The Canadian Imperial Bank of Commerce, commonly known as CIBC, is the fifth largest chartered bank in Canada. It was created through the 1961 merger of two Ontario-based banks, the Canadian Bank of Commerce and the Imperial Bank of Canada — the largest merger of two chartered banks in Canada’s history. Today, CIBC operates its business in Canada and abroad through three divisions: retail and business banking, wealth management, and capital markets. CIBC is a public company that trades on the Toronto Stock Exchange and the New York Stock Exchange under the symbol CM. In 2022, CIBC registered $21.83 billion in revenue and $6.24 billion in net income and held $943.60 billion in assets. The bank employs approximately 50,427 people, who serve 13 million clients around the world.

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  • Article

    Capital Formation

    Capital Formation The "capital stock" is one of the basic determinants of an economy's ability to produce income for its members.

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  • Article

    Capital in Canada

    In economics, capital traditionally refers to the wealth owned or employed by an individual or a business. This wealth can exist in the form of money or property. Definitions of capital are constantly evolving, however. For example, in some contexts it is synonymous with equity. Social capital can refer to positive outcomes of interactions between people or to the effective functioning of groups. Human capital refers to people’s experience, skills and education, viewed as an economic resource.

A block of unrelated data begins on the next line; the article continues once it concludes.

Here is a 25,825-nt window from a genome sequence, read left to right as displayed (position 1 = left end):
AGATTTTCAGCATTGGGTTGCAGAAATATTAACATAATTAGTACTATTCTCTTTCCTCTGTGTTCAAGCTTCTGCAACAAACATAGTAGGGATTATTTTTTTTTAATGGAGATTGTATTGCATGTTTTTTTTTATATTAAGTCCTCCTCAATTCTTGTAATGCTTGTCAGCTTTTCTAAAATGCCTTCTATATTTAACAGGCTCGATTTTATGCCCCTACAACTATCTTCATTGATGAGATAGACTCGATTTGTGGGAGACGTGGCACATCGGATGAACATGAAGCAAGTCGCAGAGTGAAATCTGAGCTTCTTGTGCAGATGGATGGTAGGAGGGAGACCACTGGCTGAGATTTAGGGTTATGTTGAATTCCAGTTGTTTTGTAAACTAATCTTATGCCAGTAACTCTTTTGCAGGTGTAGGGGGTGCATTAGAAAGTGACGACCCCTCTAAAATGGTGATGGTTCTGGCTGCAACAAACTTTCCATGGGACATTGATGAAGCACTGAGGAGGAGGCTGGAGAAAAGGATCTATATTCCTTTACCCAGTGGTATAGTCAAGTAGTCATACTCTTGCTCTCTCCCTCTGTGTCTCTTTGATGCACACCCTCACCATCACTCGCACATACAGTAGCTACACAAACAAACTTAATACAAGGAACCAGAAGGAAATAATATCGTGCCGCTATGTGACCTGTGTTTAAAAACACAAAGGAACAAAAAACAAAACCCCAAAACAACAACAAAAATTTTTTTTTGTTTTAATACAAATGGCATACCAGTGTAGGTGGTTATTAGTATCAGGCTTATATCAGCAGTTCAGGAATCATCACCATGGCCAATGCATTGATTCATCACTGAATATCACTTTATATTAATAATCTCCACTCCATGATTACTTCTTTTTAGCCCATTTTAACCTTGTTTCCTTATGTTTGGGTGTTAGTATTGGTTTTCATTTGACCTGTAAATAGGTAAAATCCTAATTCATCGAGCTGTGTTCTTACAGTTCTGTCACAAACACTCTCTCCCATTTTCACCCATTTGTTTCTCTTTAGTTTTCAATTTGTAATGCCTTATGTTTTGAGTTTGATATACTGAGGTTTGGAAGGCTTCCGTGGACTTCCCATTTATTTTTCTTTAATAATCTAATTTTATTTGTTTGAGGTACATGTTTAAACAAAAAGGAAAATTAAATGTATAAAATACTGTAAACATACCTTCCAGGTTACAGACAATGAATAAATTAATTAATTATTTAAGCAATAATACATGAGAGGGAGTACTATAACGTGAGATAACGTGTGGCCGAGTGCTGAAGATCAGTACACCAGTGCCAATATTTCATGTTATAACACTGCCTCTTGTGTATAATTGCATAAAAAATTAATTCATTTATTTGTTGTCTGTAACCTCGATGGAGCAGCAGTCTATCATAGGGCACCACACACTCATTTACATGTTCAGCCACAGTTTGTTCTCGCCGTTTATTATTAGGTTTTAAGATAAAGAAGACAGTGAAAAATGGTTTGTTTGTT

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  • Article

    Capitalism in Canada

    Capitalism is an economic system in which private owners control a country’s trade and business sector for their personal profit. It contrasts with communism, in which property effectively belongs to the state (see also Marxism). Canada has a “mixed” economy, positioned between these extremes. The three levels of government decide how to allocate much of the country’s wealth through taxing and spending.

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  • Article

    Chartered Banks in Canada

    Chartered banks, sometimes known as commercial banks, are public corporations that are licensed by the federal government to operate a banking business within Canada. By issuing these licenses (or charters), the Canadian government regulates and controls the country’s economy by influencing the amount, availability and distribution of money, and the terms or cost of accessing and distributing that money (interest rates). Chartered banks are regulated by the federal Bank Act and supervised by the Office of the Superintendent of Financial Institutions. Chartered banks in Canada accept deposits from the public and extend loans (such as mortgages) for personal, commercial, and other purposes. Banks also own and operate trust companies, securities dealers and insurance companies and offer such services as investment banking, international banking and more.

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  • Article

    Credit Card

    A credit card is a card authorizing the holder to make purchases on credit. Credit cards are issued by financial institutions and non-financial businesses (eg, department stores, gasoline companies).

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  • Article

    Crop Insurance

    Crop Insurance An all-risk crop-insurance program is available to Canadian farmers under the authority of the federal Crop Insurance Act (of 1959) and through concurrent and complementary legislation enacted by each province.